There is "peace" in Caitlyn Jenner's soul.
That's the message she had for Diane Sawyer ― and the millions of people who tuned in for her second in-depth interview on ABC's "20/20" to celebrate the anniversary of coming out as transgender in April 2015.
"I've grown into Caitlyn," she told Sawyer on Friday night. "It's tough to take 65 years of being Bruce and being male, and then like, overnight, everything changes. At first you don't know how to handle it."
But now? "All of that confusion has left me," she said.
The interview, which comes just days before Jenner is set to release her highly anticipated memoir, The Secrets Of My Life, touched on a wide range of issues, from her transition to politics to her feelings about being a representative for the transgender community.
"I had a guy actually ... ask for a selfie and said, 'Oh Bruce, could you give me a selfie?' And I looked at him. Nobody's called me that in two years almost now, and I said, 'No problem,'" Jenner, who claims she takes 20 to 40 selfies a day with strangers, told Sawyer. "I want them to walk away saying, 'Oh Caitlyn Jenner was so nice' .... that trans people, yes, are approachable ... and they are a vital part of our society."
The former Olympian also revealed that thinking about all of the trans people who constantly face harassment and discrimination because of their gender identity got her through her acceptance speech when she received the Arthur Ashe Award for Courage at the 2015 ESPY Awards.
"If you want to call me names, make jokes, doubt my intentions, go ahead, because the reality is I can take it," she said. "But for the thousands of kids out there coming to terms with being true to who they are, they shouldn't have to take it."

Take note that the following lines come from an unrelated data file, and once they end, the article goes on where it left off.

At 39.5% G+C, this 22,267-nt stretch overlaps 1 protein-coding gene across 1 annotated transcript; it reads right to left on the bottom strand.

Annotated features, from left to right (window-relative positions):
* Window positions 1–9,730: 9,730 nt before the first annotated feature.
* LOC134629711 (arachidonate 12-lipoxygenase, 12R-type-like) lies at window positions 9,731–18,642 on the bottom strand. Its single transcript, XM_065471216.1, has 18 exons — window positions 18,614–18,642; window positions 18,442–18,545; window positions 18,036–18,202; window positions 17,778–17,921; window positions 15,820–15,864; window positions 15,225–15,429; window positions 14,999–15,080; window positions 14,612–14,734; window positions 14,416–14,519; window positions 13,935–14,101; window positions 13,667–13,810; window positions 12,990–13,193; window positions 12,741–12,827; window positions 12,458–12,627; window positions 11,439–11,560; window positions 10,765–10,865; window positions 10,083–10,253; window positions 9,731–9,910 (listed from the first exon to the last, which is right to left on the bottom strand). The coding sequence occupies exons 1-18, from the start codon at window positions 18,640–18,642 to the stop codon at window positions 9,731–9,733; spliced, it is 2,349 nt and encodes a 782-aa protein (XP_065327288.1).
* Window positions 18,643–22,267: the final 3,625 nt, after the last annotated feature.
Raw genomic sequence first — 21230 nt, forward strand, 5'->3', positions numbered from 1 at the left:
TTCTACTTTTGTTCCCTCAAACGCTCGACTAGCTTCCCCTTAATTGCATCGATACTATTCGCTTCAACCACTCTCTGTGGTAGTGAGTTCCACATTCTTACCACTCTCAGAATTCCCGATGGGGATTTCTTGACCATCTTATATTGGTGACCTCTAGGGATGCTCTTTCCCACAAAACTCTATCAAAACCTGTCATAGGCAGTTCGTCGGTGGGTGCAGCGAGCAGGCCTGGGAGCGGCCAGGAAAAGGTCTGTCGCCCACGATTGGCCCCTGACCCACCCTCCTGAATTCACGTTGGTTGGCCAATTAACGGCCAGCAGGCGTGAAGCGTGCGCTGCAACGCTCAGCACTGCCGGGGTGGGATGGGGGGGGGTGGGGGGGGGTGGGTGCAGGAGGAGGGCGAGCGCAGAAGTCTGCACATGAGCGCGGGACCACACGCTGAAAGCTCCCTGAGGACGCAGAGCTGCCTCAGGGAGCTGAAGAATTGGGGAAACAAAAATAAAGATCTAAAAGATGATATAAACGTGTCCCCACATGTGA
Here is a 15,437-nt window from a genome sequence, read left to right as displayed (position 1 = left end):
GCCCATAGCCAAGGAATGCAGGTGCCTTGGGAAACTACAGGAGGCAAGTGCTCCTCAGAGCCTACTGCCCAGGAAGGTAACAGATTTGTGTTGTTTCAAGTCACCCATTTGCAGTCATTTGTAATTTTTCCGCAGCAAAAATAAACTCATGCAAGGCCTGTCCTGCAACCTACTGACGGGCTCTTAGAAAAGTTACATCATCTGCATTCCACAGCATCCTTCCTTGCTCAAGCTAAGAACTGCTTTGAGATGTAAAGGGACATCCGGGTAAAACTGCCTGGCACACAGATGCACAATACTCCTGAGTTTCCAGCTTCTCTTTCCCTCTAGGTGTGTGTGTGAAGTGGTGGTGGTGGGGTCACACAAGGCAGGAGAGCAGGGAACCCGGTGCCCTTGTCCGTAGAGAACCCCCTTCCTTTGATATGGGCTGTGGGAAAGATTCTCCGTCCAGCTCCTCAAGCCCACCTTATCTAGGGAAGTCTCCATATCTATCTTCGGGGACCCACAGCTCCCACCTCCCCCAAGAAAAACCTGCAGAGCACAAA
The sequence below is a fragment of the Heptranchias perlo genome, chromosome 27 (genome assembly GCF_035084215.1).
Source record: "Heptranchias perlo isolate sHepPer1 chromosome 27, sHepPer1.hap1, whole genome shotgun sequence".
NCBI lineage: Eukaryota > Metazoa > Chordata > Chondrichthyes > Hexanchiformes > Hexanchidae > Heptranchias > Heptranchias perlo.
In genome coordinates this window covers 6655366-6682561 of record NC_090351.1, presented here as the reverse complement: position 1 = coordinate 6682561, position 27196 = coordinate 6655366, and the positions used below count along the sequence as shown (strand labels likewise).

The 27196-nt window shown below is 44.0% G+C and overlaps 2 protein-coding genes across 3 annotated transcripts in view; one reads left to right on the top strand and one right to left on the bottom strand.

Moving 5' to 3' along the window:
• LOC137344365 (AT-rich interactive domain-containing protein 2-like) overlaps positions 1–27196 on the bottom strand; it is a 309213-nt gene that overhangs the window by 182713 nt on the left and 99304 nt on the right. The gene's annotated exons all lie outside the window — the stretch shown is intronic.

Regarding her controversial 2015 Vanity Fair cover, on which she instructed the world to "call her Caitlyn" for the first time, Jenner said, "I wanted to end the old Bruce, my old life ... and that picture did it."
The 67-year-old added, "My feeling on that picture, I know, my kids that thought, 'You know what? It's a little too much... But from my standpoint, I had suffered for 65 years, OK? To have a beautiful shot of my authentic self was important."
At one point during the interview, Jenner revealed that she experienced intense depression during the 1980s while hiding her true, authentic self and, according to ABCNews.com, "resigned herself to living a lie ― thinking that maybe there would be an instruction in her will to be buried as 'her.'"
Jenner told Sawyer, "I said, 'If I go and when I'm buried,' yeah, I wanted to be dressed as her because that's the way I was going to heaven." "I would say I would kind of shock everybody when they come and visit the casket," she added.
As for the future, the reality star, who is still frequently seen on E!'s "Keeping Up With The Kardashians," wants to continue fighting for the transgender community, including taking on the Republican Party, which she has famously supported in the past, to much criticism.
"Here's the deal breaker with the Republican Party," Jenner said. "And the deal breaker is, 'You mess with my community ... you don't give us equality and a fair shot, I'm coming after you.'"
And that apparently includes President Donald Trump, for whom Jenner voted in 2016, but hasn't seen since an inauguration party. She has since called him out for rescinding protections for transgender students.
"He wanted me to come play golf with him," Jenner said. "At that time, I thought it was a pretty good idea, but since Title IX ― it's not a good idea and so I won't be playing golf with him. ... Would I meet with him privately on this issue? Absolutely."
Ultimately, Jenner wants to play a part in securing more understanding for the transgender community but she realizes how much work is left to do and admits she doesn't have "that many years left... I'm playing in the fourth quarter."
Still, she's committed herself to helping bring about change.
"Is it going to get better? I hope so," she said. "And I hope that I'm part of that."